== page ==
Financial institutions in the two cities are moving beyond mere dollars to retain top talent as Singapore and Hong Kong's salary outlook remains rosy.
According to the Robert Half Salary Guide, the majority of firms in both Singapore and Hong Kong plan to grow their financial services teams into 2016. However, nearly all business leaders (97% in Hong Kong and 96% in Singapore) say it has become increasingly challenging to recruit top professionals.
As a result, both Singapore and Hong Kong's salary outlook remains positive for candidates. With 6 out of 10 financial services firms in Singapore looking to increase salaries this year, while 7 out of 10 of their Hong Kong counterparts plan to do the same.
Some banks are going beyond topping up wage offers and mega bonuses by offering other perks to motivate and retain key talent.
Maternity/paternity leave is usually the first HR policy to be revised.
In a recent internal memo, HSBC Bank in Hong Kong announced that new parents will enjoy longer parental leave starting from May 2016. Whilst new fathers can enjoy an additional week of paternity leave on top of the current one-week leave.
Mothers are also better looked after, with maternity entitlement stretching to 14 weeks, an extra two weeks from current policy. This policy extends to employees who are planning to adopt a child. To encourage mothers to return to work, HSBC also introduced a flexible return policy with reduced working hours.
Career development is an increasingly important talent retention tool. The millennial generation or Generation Y (those born between 1980 to 2000) are starting to join the workforce and want the career conversation to go beyond just dollars and cents. Research has shown that millennials are even willing to invest in their own skills development if their company is not willing to step up.
DBS Bank in Singapore are taking the lead in this area, setting up the DBS Academy which now conducts over 10,000 training sessions each year on topics ranging from scenario-based leadership to digital master classes. According to the bank, the number of training days undertaken has “increased by 30% to 133,000 days [in 2015] compared to 102,000 in 2013, [well] above industry standards”.
The bank was also the first in Singapore to incorporate hackathons in its talent development programme, where employees create prototypes to solve business challenges along with start-ups.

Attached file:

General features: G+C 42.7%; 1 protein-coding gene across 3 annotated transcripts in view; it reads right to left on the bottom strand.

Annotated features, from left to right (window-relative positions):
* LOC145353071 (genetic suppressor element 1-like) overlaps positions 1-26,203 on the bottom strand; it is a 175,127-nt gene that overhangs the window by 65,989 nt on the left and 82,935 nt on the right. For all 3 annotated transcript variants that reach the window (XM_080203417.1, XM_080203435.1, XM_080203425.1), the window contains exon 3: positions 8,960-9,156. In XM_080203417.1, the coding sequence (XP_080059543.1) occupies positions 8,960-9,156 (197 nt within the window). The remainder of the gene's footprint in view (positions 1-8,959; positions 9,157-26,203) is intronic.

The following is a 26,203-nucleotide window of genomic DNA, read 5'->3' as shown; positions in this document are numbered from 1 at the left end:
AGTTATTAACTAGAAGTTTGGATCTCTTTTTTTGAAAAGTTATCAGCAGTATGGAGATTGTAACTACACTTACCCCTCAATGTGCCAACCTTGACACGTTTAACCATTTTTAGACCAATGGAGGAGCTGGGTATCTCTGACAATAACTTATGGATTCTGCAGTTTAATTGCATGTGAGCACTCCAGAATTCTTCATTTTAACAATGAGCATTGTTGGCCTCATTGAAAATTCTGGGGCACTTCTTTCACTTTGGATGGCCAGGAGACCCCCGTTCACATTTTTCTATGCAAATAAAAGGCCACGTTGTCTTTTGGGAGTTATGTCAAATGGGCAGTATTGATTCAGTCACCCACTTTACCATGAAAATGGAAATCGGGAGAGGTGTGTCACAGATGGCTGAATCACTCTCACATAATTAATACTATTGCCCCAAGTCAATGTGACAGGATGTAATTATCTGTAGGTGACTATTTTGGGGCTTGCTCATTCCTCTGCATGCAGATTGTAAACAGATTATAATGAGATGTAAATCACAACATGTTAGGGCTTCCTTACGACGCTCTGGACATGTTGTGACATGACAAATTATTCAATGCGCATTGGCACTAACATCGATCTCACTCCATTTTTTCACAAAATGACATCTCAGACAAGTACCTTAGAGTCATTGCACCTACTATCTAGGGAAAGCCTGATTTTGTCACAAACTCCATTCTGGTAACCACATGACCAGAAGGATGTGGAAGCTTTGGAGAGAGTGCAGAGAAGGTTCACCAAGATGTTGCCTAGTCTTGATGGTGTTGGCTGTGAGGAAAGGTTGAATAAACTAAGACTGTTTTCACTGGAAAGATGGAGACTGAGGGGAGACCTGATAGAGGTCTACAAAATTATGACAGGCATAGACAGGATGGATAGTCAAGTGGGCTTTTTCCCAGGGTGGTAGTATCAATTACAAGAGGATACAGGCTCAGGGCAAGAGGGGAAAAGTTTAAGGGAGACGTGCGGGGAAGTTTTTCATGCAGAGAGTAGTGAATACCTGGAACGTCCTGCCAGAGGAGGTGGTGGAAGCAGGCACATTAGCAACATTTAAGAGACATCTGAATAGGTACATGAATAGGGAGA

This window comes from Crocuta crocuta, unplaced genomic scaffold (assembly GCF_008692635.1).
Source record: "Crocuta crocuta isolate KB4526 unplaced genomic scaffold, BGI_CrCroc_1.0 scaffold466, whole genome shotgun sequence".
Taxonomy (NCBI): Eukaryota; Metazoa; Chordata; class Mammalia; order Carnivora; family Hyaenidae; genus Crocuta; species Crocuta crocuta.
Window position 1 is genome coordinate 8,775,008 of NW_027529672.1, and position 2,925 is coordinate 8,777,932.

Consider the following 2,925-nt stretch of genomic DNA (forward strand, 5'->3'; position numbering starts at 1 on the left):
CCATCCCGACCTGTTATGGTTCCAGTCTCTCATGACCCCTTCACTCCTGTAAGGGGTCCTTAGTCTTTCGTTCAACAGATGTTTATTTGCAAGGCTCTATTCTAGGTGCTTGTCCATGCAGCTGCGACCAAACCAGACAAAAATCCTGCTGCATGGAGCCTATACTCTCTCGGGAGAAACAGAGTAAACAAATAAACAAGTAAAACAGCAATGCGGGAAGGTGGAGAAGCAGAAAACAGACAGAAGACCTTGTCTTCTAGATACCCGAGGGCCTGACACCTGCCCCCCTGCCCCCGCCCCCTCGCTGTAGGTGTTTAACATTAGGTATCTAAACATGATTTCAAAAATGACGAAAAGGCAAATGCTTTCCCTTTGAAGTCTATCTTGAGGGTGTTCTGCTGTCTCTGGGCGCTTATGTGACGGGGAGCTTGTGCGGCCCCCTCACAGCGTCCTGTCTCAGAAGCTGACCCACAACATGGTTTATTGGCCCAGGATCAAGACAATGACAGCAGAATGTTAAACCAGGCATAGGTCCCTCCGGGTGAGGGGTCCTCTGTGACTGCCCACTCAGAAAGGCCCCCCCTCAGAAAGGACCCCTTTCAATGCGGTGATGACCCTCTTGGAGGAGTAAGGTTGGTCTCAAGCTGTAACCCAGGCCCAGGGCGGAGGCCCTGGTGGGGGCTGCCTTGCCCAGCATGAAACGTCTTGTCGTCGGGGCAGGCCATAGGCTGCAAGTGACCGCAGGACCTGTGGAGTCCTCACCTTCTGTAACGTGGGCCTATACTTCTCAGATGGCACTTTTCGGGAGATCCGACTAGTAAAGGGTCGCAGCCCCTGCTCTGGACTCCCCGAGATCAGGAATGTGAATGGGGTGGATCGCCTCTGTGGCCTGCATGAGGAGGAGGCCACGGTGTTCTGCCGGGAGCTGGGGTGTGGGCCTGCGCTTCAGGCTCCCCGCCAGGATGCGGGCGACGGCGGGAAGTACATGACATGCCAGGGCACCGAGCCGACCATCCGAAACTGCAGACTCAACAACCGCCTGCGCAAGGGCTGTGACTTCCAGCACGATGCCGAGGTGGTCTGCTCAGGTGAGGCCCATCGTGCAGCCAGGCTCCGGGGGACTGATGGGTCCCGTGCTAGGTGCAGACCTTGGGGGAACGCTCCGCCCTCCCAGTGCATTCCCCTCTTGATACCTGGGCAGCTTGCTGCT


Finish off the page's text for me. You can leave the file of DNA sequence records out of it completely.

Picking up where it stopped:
According to a DBS spokesperson: “Employees are given opportunities to attend innovation related events such as joining the hackathon and to learn more about entrepreneurship.”
Commenting on the first hackathon with 150 employees and start-ups in April last year, David Gledhill, head of group technology and operations in DBS said, “…if we wish to remain relevant to our customers, our employees must embrace a culture of innovation and be entrepreneurs. At events such as the DBS MegaHackathon, our employees and start-ups can benefit from each other’s knowledge and expertise, as well as have a cultural exchange.”
United Overseas Bank (UOB) in Singapore has also launched the industry’s first tertiary education programme for small business bankers. Partnering with Singapore Management University, the course combines classroom-based study with practical skills training.
Other cash benefits
Cash benefits can also come in other forms than annual bonuses.
UOB chose to honour its employees during the 80th anniversary celebrations last year. The bank gave all 25,000 employees in Singapore two-day special leave and a S$100 limited edition NETS Flashpay card that may be used at retail outlets and the public transport system.
Bank of East Asia in Hong Kong offers scholarships worth HK$30,000 each to employees’ children as part of its social responsibility programme.
Education has always been a key focus of BEA’s corporate social responsibility (CSR) program, and I am delighted to present scholarships to children of the Bank’s staff members for a second year in the BEA Scholarship program.
Dr David K.P. Li, Chairman and Chief Executive, BEA.